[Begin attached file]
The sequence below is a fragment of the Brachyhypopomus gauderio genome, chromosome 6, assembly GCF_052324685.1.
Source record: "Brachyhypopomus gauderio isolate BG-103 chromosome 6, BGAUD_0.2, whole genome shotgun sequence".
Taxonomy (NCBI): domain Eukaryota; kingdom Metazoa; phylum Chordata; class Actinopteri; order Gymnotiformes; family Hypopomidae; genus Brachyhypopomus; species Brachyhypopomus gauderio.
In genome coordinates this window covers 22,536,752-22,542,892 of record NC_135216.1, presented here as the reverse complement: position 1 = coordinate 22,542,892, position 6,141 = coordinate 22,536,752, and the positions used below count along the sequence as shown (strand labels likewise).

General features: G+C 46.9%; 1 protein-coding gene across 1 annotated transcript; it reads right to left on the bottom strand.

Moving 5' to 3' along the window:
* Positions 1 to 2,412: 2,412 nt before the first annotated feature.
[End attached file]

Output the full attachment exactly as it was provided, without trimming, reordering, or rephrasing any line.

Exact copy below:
The sequence below is a fragment of the Brachyhypopomus gauderio genome, chromosome 6, assembly GCF_052324685.1.
Source record: "Brachyhypopomus gauderio isolate BG-103 chromosome 6, BGAUD_0.2, whole genome shotgun sequence".
Taxonomy (NCBI): domain Eukaryota; kingdom Metazoa; phylum Chordata; class Actinopteri; order Gymnotiformes; family Hypopomidae; genus Brachyhypopomus; species Brachyhypopomus gauderio.
In genome coordinates this window covers 22,536,752-22,542,892 of record NC_135216.1, presented here as the reverse complement: position 1 = coordinate 22,542,892, position 6,141 = coordinate 22,536,752, and the positions used below count along the sequence as shown (strand labels likewise).

General features: G+C 46.9%; 1 protein-coding gene across 1 annotated transcript; it reads right to left on the bottom strand.

Moving 5' to 3' along the window:
* Positions 1 to 2,412: 2,412 nt before the first annotated feature.